Columbia Shares Summer Lightning Safety Tips
COLUMBIA - Missouri is one of 10 states that has the most lightning-related deaths and injuries, according to the National Oceanic and Atmospheric Administration or NOAA.
This week NOAA and the American Red Cross are observing Lightning Awareness Week. Martina Pounds, Captain for Boone County Fire District, said the combination of summer pop-up thunderstorms and more outdoor activities requires people to monitor the weather.
"As soon as you hear thunder, the storm is 6-10 minutes away," Pounds said. "That's especially important for coaches that have teams out playing ball. That 6-10 minutes is all the time you have to get your team together and you get them to safety."
Pounds also reminds players and coaches that dugouts aren't safe shelters. If you do seek shelter during a thunderstorm, Pounds said to wait 30 minutes after the last clap of thunder to leave the shelter.
Avoid single trees during storms, but if you're caught in an area with lots of trees, Pounds said you might be safer staying there.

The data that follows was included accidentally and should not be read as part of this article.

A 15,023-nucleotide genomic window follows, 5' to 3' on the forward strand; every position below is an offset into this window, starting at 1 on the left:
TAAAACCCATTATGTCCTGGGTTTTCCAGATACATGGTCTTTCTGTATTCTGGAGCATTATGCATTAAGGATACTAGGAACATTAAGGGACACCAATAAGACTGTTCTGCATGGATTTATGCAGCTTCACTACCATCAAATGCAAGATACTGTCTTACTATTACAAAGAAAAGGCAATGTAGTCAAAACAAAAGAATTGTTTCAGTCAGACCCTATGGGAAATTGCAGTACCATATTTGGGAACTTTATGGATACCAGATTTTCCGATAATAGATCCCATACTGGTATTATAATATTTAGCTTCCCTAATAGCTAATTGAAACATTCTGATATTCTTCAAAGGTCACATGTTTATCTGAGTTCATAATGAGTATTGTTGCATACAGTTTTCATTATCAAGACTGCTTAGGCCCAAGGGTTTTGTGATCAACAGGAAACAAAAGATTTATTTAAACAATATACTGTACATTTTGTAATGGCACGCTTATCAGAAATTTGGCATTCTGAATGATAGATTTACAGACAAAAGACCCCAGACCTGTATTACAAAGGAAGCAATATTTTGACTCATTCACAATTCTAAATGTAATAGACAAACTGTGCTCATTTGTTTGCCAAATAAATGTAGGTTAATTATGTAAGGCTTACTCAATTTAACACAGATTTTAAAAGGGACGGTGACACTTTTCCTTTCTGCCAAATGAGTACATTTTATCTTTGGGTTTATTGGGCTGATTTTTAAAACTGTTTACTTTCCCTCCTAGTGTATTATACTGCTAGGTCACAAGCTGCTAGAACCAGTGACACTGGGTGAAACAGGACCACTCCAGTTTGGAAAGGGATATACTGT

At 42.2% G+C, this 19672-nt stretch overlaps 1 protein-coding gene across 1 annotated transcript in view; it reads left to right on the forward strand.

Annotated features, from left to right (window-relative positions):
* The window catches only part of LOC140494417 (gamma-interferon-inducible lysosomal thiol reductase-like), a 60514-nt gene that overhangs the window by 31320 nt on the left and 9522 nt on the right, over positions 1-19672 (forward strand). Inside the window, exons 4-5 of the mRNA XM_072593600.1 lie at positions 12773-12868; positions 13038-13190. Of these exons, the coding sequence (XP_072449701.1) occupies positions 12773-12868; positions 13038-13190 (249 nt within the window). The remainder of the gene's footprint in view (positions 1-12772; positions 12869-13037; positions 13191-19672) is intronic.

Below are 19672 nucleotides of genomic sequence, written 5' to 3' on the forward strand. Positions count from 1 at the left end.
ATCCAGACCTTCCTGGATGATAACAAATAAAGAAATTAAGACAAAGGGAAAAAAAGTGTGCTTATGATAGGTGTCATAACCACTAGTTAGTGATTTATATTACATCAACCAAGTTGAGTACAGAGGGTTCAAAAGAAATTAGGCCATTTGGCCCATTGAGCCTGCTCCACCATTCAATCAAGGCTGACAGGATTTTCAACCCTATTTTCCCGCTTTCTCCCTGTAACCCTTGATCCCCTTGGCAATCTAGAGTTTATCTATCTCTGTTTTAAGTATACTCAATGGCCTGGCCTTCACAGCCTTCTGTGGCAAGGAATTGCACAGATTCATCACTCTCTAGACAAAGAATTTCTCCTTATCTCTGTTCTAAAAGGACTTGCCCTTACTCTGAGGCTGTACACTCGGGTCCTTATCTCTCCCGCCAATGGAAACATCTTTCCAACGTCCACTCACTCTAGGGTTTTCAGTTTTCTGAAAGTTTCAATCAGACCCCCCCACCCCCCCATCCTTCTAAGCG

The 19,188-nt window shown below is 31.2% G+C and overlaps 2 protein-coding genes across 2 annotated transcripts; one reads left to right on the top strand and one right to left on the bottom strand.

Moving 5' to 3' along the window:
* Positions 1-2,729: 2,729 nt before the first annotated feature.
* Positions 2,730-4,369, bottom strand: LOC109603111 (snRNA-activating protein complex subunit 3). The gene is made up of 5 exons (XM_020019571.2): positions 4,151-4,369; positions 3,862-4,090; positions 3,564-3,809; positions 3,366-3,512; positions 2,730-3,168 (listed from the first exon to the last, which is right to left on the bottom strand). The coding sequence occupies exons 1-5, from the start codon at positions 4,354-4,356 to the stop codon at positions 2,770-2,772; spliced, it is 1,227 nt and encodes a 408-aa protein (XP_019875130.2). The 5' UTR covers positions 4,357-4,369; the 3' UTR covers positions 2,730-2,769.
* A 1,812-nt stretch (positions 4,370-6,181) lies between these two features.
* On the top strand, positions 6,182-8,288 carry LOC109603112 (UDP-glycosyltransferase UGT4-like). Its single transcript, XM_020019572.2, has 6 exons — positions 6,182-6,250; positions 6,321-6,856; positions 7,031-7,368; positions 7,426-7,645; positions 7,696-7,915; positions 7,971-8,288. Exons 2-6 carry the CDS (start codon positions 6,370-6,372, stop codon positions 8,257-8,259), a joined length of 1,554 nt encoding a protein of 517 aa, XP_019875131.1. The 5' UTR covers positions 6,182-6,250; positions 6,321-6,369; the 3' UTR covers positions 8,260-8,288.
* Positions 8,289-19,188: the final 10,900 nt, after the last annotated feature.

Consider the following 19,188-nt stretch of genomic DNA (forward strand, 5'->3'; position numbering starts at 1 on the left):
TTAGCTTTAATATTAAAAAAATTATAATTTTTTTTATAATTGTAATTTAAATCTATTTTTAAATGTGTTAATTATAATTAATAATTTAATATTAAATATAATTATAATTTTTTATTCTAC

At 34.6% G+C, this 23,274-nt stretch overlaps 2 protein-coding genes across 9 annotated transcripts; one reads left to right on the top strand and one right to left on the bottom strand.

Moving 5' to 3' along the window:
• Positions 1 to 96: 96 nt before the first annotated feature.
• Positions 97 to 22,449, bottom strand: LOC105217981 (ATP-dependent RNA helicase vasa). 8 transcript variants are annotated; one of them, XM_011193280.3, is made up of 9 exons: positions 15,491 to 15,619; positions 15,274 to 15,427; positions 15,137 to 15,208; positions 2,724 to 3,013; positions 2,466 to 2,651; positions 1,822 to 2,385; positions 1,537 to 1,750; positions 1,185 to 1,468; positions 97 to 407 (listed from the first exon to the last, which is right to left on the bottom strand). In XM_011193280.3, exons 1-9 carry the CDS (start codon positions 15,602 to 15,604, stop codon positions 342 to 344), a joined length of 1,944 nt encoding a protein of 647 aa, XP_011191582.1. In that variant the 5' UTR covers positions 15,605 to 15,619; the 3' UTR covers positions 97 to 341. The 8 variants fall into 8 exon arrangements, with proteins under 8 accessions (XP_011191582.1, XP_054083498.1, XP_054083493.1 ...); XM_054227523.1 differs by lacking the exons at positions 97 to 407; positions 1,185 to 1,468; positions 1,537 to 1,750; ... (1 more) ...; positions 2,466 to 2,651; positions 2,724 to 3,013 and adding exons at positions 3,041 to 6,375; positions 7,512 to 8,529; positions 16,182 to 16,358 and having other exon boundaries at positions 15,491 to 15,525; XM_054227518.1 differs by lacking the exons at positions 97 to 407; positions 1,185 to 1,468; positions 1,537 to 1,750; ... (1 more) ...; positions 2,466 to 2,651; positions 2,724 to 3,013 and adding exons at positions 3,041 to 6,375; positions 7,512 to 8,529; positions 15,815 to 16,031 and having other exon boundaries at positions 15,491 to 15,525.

"If you're out hiking and you're in a wooded area, then you're going to be in that area," Pounds said. "I mean, it's safer to stay there than going through an open field to try to find a shelter that might be 20 minutes away."
Pounds said there's a common myth that if a person is struck by lightning, they're electrically charged. If you come across a lightning strike victim, she said to call 9-1-1 and bring him or her to a shelter.
"If somebody got hit by lightning, their heart might stop. So sometimes when you call 9-1-1 and tell them you came upon this lightning strike victim, they may give you CPR instructions. And again there's no danger. You can do chest compressions or whatever you're supposed to do for CPR," Pounds said.
She said livestock gets struck by lightning more often than people.
"When you talk to farmers, they frequently have livestock struck by lightning. They're the most common, especially because they're out in the field without protection," Pounds said.
The CDC lists both indoor and outdoor safety precautions .
- If the forecast calls for thunderstorms, postpone trips and activities
- When thunder roars go indoors. Find an enclosed shelter.
- If there's no shelter, crouch low with as little of your body touching the ground as possible. Electric currents along the top of the ground can be deadly over 100 feet from a lightning strike.
- Stay away from concrete floors and walls because lightning can travel through metal wires and bars in them
- Avoid using water because lightning can travel through plumbing
- Avoid electronic equipment
- Avoid corded phones
- Avoid concrete walls and floors
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